The golf industry is as competitive and cut-throat as any other. Products are designed, built and marketed on new technologies every 3-6 months. This makes product life cycles short and keeps demand high. Manufacturers know that consumers are always looking to get an edge on the competition and in many instances, golfers are willing to spend whatever necessary to gain as little as 5-yards of distance and or accuracy. With manufacturers spending millions of dollars on R&D and marketing it becomes increasingly difficult to bring a golf product to the market that is superior to the likes of Callaway, Taylor Made and Titleist. It’s as difficult and expensive to build brand awareness for a good product, no matter what industry your in.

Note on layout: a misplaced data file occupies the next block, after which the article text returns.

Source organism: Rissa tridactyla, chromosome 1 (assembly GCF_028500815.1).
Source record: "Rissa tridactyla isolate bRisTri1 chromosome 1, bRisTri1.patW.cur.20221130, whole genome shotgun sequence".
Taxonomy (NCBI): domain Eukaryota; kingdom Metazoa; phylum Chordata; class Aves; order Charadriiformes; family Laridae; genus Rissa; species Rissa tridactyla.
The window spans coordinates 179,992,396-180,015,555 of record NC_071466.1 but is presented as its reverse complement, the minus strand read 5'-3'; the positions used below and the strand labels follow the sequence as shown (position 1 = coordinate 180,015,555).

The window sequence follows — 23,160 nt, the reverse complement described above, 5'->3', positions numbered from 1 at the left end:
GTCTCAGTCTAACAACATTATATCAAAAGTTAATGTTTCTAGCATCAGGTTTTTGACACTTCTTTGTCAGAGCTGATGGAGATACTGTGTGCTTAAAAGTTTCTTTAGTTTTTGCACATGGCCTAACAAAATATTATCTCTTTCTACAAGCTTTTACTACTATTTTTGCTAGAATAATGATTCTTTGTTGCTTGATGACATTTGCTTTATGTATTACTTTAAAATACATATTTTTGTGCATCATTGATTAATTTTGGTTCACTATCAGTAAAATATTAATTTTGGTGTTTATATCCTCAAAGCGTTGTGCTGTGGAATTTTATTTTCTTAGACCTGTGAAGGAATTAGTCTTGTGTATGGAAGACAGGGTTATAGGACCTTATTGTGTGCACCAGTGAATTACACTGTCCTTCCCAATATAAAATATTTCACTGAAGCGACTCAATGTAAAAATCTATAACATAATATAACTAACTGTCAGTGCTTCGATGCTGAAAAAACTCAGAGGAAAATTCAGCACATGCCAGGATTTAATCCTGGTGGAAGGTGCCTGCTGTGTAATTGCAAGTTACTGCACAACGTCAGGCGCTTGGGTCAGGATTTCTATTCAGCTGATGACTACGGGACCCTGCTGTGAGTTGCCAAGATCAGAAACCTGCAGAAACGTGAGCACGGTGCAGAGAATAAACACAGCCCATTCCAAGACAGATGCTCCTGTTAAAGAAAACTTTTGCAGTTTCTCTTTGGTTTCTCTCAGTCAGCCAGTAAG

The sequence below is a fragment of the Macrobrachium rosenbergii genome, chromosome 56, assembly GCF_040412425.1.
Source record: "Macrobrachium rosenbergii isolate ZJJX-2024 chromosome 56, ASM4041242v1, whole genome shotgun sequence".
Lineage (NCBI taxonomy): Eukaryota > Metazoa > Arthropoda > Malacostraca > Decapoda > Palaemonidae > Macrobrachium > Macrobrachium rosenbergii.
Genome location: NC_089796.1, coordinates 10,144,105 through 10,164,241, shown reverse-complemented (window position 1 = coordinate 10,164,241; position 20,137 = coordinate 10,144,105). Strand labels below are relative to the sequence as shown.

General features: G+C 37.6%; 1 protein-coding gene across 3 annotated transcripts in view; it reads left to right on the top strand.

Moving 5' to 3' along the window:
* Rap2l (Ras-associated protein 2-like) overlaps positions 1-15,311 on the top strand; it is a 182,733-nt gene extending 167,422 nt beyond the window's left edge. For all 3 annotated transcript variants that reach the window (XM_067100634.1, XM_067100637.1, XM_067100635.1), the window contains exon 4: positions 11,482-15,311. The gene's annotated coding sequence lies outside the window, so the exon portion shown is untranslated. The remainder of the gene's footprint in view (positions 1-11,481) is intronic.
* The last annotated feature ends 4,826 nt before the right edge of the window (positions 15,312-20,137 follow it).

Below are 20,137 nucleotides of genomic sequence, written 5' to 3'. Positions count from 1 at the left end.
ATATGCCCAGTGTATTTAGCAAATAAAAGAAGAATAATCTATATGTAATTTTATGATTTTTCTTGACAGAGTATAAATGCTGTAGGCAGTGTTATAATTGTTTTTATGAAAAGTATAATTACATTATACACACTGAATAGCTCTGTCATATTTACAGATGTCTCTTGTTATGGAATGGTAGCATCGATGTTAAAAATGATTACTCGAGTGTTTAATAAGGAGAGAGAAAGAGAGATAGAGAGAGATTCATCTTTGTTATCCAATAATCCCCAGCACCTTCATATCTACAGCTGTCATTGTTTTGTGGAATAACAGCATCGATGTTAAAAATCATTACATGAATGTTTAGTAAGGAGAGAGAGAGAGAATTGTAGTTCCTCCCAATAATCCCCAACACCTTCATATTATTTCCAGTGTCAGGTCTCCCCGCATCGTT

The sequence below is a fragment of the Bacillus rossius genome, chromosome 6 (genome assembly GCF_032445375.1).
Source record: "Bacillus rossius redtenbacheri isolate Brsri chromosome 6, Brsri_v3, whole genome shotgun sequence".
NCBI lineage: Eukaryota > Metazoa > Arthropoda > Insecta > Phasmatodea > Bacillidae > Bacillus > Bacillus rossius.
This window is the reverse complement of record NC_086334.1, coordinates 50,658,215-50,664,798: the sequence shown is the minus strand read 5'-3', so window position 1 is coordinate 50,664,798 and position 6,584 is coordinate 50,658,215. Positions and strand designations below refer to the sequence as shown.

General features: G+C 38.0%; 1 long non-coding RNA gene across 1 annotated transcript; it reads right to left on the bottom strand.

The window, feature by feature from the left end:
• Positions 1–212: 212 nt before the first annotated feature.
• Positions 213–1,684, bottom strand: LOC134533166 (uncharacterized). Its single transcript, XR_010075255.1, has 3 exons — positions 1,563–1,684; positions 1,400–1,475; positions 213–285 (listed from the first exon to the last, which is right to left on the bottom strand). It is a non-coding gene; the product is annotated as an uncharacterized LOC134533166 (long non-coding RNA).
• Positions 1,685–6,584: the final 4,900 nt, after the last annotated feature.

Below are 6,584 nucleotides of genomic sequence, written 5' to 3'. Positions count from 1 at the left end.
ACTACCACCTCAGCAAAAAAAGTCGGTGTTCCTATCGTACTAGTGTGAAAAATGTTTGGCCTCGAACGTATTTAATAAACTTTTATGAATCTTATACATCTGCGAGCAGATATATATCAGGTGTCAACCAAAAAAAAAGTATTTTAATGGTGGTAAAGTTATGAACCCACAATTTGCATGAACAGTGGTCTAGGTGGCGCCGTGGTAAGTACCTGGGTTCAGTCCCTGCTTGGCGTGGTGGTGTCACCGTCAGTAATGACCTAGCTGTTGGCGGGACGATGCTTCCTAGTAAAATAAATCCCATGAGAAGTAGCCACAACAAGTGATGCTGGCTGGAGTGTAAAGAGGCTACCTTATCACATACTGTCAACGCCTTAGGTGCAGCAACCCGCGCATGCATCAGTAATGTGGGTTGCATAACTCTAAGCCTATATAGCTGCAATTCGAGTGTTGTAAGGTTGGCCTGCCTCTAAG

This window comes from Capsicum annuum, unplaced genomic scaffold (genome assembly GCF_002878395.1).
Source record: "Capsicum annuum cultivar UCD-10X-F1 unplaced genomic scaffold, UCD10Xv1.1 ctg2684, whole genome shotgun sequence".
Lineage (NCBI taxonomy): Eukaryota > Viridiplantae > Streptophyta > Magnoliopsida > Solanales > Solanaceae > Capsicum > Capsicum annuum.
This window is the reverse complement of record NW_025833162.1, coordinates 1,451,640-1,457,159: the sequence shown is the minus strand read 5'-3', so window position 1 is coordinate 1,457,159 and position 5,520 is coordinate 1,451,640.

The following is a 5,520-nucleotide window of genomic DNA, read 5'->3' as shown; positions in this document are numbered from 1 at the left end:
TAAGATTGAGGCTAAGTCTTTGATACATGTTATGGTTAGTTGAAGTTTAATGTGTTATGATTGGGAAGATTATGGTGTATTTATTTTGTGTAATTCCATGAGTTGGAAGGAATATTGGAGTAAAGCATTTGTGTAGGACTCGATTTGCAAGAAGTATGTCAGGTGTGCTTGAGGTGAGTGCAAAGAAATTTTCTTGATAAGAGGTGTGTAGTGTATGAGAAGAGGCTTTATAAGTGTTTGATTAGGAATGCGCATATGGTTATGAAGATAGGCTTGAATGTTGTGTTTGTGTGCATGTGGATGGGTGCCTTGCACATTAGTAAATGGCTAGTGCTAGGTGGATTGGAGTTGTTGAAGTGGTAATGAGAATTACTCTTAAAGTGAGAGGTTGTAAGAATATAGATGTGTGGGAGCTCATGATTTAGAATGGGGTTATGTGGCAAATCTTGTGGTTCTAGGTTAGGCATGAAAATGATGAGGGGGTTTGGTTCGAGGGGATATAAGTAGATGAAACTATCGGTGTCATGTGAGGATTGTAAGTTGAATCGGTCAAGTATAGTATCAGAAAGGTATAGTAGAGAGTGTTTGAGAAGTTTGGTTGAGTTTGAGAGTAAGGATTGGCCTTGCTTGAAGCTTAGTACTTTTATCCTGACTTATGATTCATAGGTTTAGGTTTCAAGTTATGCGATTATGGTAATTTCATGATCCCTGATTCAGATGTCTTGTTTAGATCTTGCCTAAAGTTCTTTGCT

How do you take a golf lesson? Probably the only way you know how. It usually starts with a Google search of “your town golf lessons” or “your town golf instructors”. Unfortunately your limited to those professionals in your geographic area. That prompts a phone call to such professional where you may schedule an appointment to see that person. You might then have to wait several days or even a week to solve your golf swing sorrows. From there you have to drive at least 15 minutes to meet your pro at a time and place that is convenient for he or she. All in all, a 30 minute golf lesson requires at least an hour of your time if you include drive time, practice time and the lesson.